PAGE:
Jamie, thank you for such an honest and inspiring post. I read it the other night and found so much I could identify with – the fear of what others may think when they see you shirtless, the tendency to start your run with a safety shirt and never actually take it off, etc, etc. Before today I was one of those guys who wore a shirt and, if it got too sweaty, I might take it off for the last 5-10 minutes, tucking it into the waistband of my shorts just in case I suddenly felt a surge of panic and wanted the option of covering up in a hurry.
Today it was really hot where I live (close to London) and I felt it was the perfect opportunity to go for it and run bare-chested. Like you, I often drive a short way to my preferred running area, which is what I did this time. I wore my shirt to drive but it helped that along the way I saw one or two shirtless guys in the park and that gave me more confidence that I wouldn’t look out of place.
Once I’d parked, then came the key moment. At first I chickened out and started to warm up as I was, but deep down I knew I had to lose my shirt as soon as possible. Taking my top off and leaving it in the car wasn’t the hardest part, it was starting to jog away in the knowledge that I was putting distance between myself and my safety net. Before long I could see a woman approaching from the other direction, walking her dog, and of course I started to wonder if she might react to my appearance. I’m not in bad shape but I wouldn’t claim to have a ‘beach torso’, also my chest is quite hairy and for some reason there are those who seem to find shirtless hairy guys more offensive than our smooth-skinned brethren!
I told myself ‘why should she react? You’re just a guy out running. Remember those people in the park, why shouldn’t you bare your chest on a hot day?’. I needn’t have worried because she didn’t give me or my body a second glance and I felt more confident again. Soon I just began to enjoy the run. When a breeze sprang up it was a fantastic sensation to feel it on my skin and I found the movement of my arms was easier then when I run with a shirt as well. The great thing was that I found myself thinking about my running rather than my running uniform and I guess that’s how it should be.
All in all, a great experience and one I aim to repeat, at least while the hot weather continues. That isn’t to say I wouldn’t like to try it in cooler temperatures too, but one step at a time!

sprtsluvrr said...

Awesome Ben. Glad you went shirtless. I have gone shirtless without incident at the trail every time since that fist time. I, too, have a hairy chest, but don't let that stop me. I still have not tried it in my neighborhood and it is getting colder now. My goal for 2015 will be to run shirtless no matter where and when I go.


Ken said...

As a kid I always hated the summer time since it meant hot days by the pool and beach. I was born with a slightly sunken chest that is not very noticeable, but was something I always wanted to hide. I always used to get angry at my parents when they would require me to go shirtless whenever we went to the pool or beach. Every year we would go to the beach for at least a week and I had to go shirtless the entire time. When I was 14 I spent an entire month down at the beach without wearing a shirt even once. This was the first time that I really started to enjoy being shirtless. However, once I got home the anxiety of being seen shirtless started to take over again. My dad pickup on this and I was actually glad when my dad told me to stay shirtless the rest of the summer. After that summer things changed and I went back to hiding behind a shirt.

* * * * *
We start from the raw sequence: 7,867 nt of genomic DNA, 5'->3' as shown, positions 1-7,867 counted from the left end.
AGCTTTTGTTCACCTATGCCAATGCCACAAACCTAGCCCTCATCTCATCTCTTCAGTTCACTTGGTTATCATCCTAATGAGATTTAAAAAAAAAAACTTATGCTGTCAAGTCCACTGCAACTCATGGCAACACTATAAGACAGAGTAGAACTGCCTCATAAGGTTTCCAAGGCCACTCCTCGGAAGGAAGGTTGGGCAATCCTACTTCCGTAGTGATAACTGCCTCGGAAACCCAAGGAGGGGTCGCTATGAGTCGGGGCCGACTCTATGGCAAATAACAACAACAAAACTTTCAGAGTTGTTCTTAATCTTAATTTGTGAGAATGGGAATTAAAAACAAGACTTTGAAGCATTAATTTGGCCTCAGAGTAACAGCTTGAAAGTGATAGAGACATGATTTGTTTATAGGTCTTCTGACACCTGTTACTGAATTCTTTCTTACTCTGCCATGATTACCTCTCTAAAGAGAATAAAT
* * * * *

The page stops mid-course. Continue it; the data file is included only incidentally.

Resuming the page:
Since then (15 years later), I finally started running shirtless last year during the summer. I started out running at trails away from my house. I would always leave my house shirtless without being seen so I had no choice once I got there. After a few months of running the trails shirtless the colder weather started to set in. I did not want to give up my new shirtless freedom again, so I decided to run shirtless through the winter until it was too cold. Well, that time never came and I ran shirtless the entire winter. This past summer was like I was 14 again, other than I had to go work of course with a shirt on. My advice would be to try and stay shirtless as far into the winter as you can go, you may surprise yourself.

Ray said...

Congratulations on your courage to run shirtless. I generally stay shirtless from the moment I get hime in the afternoon until time to go back to work the next day.
I don't care who sees me.

John D said...

Ken, I know it's been a while since you posted this, but I find your shirtless winter running experience inspiring. I've just started jogging without bringing a short with me and I'm moving near one of the biggest parks in my city. I will need to try jogging as much as i can this winter without a short. Since it for to -10°F here in February, I doubt I'll be able to do it 100%, but as much as possible I can do.

Anonymous said...

I'm a heavy sweater, even the best wicking shirts become a second skin, and chafing..... oh boy. Finally on a recent trail run I kind of thought "what the hell" and there I was, shirtless and still running. The first day I think I may have made a quarter mile, then my goal was a full mile, now two. I love the feeling but I'm not a complete convert yet, if I hear someone approaching on the trail I throw it back on. Last time it was a boys cross country team, and half of them were shirtless. I'll try again, I feel like I'll have crossed a huge hurdle the first time I pass someone while I'm shirtless.